Toward the end of his splendid career at Southern University, then-coach Pete Richardson made an admission that, truth be told, wasn’t all that surprising.

When he moved from Winston-Salem State to Baton Rouge in 1993, Richardson knew about the Bayou Classic. But he couldn’t fully appreciate what it meant to so many people. Not until later.

“I really didn’t understand it when I first came,” Richardson said in 2008. “But as the years went on, you appreciated what the game really meant. It’s at a special time of the year. Most individuals ... will have some turkey, (and) they want to watch some football. And the Bayou Classic is sitting right there. I don’t think there’s anything greater than that.”

Eddie Robinson once said that when Grambling and Southern meet, records don’t matter. Rod Broadway learned the hard way in 2007, when, in his first season as Grambling’s coach, when his Tigers were stunned 22-13 and a former player all but berated Broadway toward the end of the game.

Broadway won the next three meetings - including last year’s game, which happened to be Stump Mitchell’s first taste of the Classic as Southern’s new coach.

“We had some things that went wrong for us,” said Mitchell, whose team got thumped 38-17. “We dropped a touchdown pass on our first drive. We were not able to hold a lead when we got one. There were a lot of things. But this is a different team, a different coaching staff (and) hopefully more fans. So the players know what it means.”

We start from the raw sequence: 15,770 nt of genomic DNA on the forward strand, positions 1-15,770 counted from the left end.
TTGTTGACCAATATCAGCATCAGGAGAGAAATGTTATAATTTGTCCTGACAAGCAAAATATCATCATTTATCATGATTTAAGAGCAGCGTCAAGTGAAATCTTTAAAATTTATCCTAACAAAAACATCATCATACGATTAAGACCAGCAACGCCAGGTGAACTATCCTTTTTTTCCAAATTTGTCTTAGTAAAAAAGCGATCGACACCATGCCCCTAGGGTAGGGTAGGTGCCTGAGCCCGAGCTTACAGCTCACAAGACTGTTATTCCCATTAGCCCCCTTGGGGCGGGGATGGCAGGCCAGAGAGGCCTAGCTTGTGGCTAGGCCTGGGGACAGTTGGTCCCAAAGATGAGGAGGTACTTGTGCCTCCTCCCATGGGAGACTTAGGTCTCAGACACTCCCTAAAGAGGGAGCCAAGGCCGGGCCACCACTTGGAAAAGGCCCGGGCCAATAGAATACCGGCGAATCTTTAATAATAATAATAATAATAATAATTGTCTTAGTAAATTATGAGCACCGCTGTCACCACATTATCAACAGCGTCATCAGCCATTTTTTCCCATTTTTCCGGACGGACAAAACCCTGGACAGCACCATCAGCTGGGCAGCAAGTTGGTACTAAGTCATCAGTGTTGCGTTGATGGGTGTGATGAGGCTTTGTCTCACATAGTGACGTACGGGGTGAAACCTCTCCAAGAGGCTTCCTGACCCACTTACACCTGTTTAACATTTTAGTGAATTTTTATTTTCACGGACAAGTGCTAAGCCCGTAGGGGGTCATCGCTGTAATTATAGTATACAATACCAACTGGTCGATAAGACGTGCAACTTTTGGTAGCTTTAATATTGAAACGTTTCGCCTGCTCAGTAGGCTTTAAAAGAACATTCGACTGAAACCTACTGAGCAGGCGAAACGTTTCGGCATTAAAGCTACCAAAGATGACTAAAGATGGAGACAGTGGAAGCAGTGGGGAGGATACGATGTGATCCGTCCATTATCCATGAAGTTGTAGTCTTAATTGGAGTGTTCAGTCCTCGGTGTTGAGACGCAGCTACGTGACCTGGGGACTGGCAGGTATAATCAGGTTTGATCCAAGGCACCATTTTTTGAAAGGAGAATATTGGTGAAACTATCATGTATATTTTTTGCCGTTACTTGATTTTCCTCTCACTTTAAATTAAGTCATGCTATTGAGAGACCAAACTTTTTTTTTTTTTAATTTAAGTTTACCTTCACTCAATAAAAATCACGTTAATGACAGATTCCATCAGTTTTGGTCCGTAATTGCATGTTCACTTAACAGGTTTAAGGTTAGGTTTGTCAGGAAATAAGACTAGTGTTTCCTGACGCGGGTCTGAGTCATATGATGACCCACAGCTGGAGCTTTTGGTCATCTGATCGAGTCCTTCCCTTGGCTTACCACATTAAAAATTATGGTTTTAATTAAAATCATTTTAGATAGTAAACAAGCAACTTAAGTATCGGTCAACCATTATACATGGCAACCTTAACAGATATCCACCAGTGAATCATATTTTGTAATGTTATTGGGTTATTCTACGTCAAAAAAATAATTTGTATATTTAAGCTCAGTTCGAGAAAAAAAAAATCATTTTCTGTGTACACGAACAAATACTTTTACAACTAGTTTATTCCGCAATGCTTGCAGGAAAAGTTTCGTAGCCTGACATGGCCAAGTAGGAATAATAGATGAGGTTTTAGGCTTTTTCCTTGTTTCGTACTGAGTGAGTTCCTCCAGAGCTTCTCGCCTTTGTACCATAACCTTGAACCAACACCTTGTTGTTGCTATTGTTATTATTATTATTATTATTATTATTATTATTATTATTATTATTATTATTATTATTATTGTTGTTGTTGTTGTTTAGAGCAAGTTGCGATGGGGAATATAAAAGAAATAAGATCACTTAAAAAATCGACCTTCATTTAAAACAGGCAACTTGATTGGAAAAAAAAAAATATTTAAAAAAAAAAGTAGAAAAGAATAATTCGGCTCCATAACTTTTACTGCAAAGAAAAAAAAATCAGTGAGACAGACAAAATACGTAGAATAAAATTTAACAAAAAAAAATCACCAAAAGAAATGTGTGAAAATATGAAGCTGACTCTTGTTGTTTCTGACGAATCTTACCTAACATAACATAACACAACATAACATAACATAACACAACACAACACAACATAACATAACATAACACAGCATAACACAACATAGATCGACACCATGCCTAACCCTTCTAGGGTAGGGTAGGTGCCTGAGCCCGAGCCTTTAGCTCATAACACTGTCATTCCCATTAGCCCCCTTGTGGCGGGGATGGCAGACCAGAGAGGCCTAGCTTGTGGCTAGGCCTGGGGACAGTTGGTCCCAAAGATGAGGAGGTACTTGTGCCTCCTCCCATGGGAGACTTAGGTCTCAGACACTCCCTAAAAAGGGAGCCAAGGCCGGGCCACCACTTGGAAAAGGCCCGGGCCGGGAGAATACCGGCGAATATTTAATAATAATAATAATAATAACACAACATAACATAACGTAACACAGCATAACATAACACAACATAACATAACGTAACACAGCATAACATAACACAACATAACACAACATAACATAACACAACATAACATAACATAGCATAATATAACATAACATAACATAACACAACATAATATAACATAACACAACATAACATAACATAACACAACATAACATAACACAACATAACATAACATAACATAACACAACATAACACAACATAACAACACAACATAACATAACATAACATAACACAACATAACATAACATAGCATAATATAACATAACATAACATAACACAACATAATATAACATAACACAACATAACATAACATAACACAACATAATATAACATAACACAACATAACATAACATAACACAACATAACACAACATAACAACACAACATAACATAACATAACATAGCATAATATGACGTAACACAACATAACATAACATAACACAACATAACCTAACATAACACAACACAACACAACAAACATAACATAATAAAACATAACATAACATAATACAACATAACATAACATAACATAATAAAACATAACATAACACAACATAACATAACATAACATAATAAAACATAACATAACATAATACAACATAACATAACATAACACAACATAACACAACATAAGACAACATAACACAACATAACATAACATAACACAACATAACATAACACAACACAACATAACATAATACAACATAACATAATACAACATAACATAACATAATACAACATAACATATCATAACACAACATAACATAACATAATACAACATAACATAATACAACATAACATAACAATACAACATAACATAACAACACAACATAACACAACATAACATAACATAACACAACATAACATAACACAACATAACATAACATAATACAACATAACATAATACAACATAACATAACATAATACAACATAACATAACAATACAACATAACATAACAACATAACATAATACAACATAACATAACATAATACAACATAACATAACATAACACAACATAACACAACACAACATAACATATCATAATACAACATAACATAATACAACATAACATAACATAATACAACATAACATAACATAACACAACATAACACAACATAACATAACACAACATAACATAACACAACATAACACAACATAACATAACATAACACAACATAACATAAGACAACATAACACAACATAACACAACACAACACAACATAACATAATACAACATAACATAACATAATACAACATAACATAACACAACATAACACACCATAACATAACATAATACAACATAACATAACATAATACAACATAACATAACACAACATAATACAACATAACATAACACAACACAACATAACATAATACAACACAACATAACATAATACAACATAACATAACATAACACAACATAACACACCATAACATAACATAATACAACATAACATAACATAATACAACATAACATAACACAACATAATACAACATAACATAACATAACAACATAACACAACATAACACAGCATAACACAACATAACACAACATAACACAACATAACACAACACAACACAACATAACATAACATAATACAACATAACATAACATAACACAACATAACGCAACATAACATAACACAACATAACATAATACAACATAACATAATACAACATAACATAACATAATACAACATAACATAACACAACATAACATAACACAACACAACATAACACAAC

At 1 p.m. Saturday, the resurgent Tigers (6-4, 5-3 Southwestern Athletic Conference) - winners of five straight games under Doug Williams, who’s back to coach his alma mater for a second time - face archrival Southern (4-6, 4-4), which is coming off its biggest win of the year, a 26-23 comeback win over Alabama State.

In the meantime, here’s a look at some of the most memorable games that made the Bayou Classic what it is today:


THE GAME THAT STARTED IT ALL: A tradition is born. Redshirt freshman Doug Williams throws a touchdown pass to Dwight Scales, and the Tigers later make a goal-line stand to preserve a shutout victory. Grambling wins 21-0 at old Tulane Stadium before a crowd of 76,753.


QUITE A SURPRISE: Taking a 2-8 record into the Superdome under first-year coach Otis Washington, the Jaguars stun a Superdome crowd of 67,500 by rolling up 400 yards of offense and thrashing the Tigers, 50-20. It is only the second victory for Southern since the Classic began in ‘74.


A FOND FAREWELL.: Hardly anyone remembers the final score of the ‘97 game (Southern, led by Pete Richardson, won its fifth of eight straight Classics, 30-7). Instead, almost everyone remembers it as a grand send-off for Eddie Robinson, who coaches his last game. President Clinton calls. Robinson weeps. The crowd of 64,531 chants Robinson’s name.


WHAT A COMEBACK: All alone in the end zone, Grambling wide receiver Scotty Anderson drops a sure touchdown in the third quarter, opening the door for Southern’s monumental rally. The Jaguars erased a 21-point deficit, tied the score and added two late field goals for a 37-31 win with 67,641 watching along.


END OF AN ERA: As a listless Superdome crowd of 53,618 watches on, the Southern offense sputters in the face of a stout Grambling pass rush, and the Tigers cruise to an easy 31-13 win. It is the final trip to the Superdome for Pete Richardson, who’d cemented his reputation as a big-game coach with a 12-5 record in the Classic, including wins in 10 of his first 11 games.